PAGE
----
Firstly, I like Die Antwoord, but my problems are with how Die Antwoord is interpreted and framed. Of course, I don’t know what its creators have in mind; I don’t know enough about Waddy Jones [Ninja’s government name] and Max Normal [his previous alter ego as a musician], so I can only talk about reception of Die Antwoord.
To me, Die Antwoord is basically blackface and blackface is tricky; it exists on a continuum from satire to parody to mimicry to misdirected appropriation, but the points on the continuum are given valency by reception. As Ninja and Yo-landi are personas, I’ll take Die Antwoord as satirical.
But what are they satirizing or parodying? The people on which the personas are based? I.e. the ‘coloured’ gangster or ‘gangster’ or youth? Or is it white working class youth, the select few who due to new proximities in working class and lower middle class neighborhoods, are now developing habits and mannerisms that will not raise an eyebrow on the Cape Flats taxi-line?
This to me is interesting: that Die Antwoord suggests a fusion of white Afrikaans working class and ‘coloured‘ working class identities, expressed in the most eloquent way through dialect or dialects.
But it cannot escape parody. Waddy Jones is, after all, not white working class Afrikaans (maybe he has roots there, I don’t know; he lives in Higgovale. Although language identity may be slippery here); at the class remove that he inhabits, and, yes, the racial remove too, the adoption of the persona of Ninja treads that difficult and exhausting terrain of South African entertainment culture wherein ‘coloured’ people almost always figure as coon – delightful language skills (Afrikaans, after all, was born on their tongues) enhanced by gold-capped teeth. Tattoos that mimic the style of prison-garnered ‘tjappies‘ (stamps), but tattoos that KNOW to stay well clear of any other direct references to gangs. For me the depth of the INVENTION is probably the most troublesome, because it reveals an anthropological bent: it is not a persona that has emerged in any organic way, such as our identities change in different environments; rather, it is a persona invented, but clearly based on detailed anthropological study.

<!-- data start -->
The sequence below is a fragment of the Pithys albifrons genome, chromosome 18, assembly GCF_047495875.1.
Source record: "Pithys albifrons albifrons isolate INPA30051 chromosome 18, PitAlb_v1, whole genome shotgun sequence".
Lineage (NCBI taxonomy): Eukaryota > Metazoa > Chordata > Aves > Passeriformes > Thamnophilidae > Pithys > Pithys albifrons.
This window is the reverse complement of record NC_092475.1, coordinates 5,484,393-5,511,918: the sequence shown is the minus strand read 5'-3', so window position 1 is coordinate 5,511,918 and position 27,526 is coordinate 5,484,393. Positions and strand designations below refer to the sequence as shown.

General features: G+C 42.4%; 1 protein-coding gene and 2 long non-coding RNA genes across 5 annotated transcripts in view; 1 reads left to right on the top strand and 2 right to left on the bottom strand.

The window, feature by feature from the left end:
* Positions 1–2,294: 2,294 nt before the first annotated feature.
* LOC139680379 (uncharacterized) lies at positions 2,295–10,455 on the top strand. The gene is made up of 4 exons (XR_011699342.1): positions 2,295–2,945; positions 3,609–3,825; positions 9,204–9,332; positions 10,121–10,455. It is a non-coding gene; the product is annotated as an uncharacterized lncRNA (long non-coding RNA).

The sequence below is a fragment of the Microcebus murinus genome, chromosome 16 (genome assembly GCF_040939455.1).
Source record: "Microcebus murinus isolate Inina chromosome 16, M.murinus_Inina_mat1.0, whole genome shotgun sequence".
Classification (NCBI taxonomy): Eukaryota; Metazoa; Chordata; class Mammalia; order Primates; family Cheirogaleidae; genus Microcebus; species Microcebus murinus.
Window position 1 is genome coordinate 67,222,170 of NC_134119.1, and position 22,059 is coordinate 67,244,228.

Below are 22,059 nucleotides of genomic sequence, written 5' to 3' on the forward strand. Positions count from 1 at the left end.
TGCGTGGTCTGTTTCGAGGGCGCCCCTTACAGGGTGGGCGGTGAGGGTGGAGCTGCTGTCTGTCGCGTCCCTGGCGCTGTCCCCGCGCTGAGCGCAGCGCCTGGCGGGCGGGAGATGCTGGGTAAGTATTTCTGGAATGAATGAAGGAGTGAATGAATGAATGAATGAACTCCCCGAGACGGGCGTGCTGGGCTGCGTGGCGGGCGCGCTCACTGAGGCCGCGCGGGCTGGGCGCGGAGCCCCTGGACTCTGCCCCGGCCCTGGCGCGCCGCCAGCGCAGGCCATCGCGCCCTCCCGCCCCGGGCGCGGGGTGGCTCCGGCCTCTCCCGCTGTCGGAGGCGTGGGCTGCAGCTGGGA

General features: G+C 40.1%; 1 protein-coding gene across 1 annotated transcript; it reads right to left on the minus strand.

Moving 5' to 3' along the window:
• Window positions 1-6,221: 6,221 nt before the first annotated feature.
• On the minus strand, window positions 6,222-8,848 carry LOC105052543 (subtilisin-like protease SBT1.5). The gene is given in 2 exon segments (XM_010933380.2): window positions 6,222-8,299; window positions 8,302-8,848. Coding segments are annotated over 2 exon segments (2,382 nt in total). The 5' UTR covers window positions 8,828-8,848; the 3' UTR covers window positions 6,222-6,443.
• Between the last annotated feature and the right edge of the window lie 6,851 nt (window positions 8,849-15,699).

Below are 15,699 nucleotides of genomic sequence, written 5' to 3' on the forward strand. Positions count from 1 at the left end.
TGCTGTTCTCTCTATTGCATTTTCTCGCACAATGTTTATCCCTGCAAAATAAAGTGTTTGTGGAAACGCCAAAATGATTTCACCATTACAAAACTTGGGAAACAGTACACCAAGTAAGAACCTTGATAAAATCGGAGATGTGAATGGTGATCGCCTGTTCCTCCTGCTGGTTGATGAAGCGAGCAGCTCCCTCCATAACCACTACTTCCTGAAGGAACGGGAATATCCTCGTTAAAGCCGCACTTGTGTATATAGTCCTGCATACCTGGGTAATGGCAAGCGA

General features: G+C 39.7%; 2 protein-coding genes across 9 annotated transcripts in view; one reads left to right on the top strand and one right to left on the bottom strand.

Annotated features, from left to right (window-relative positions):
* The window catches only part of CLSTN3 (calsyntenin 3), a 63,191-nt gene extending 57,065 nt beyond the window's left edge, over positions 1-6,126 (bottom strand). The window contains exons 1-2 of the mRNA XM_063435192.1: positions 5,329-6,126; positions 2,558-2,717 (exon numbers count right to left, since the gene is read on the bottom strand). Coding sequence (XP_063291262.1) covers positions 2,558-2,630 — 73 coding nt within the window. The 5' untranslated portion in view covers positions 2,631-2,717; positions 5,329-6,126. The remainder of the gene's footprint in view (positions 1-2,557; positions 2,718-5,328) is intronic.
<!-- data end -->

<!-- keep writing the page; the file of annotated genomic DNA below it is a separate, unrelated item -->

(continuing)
Had Ninja been white working class with actual regular, day-to-day interaction with people on the Cape Flats, then the parodic would have no purchase; nor would accusations of appropriation. Or had Ninja, for instance, rapped in a mixture of white working class English and Afrikaans and Cape Flats English and Afrikaans, without developing the visual embellishments, then the social commentary and satire would have stood out in relief. And it would have been an interesting point about fluid identities emphasized. But the visual embellishments – especially the tattoos that tread gingerly between celebration and disavowal of prison-gang style and the gold teeth – do point to appropriation and Waddy Jones has not suddenly discovered his ‘inner coloured’.
Or is Die Antwoord parodying gangsta hip-hop in the US itself? If rappers there can garner fame and fortune by adopting gangster stances (if they were not Original Gs), what would it mean to do this in South Africa? What would ‘gangsta rap’ a la mode in South Africa look like? Die Antwoord could be the answer to that question. Imagine, on a whim the musician wonders: Let’s take hiphop, what is happening in it now, transport it to South Africa, but with all its logical conclusions. Doing this, Die Antwoord then happens also onto all sorts of interesting conjunctions.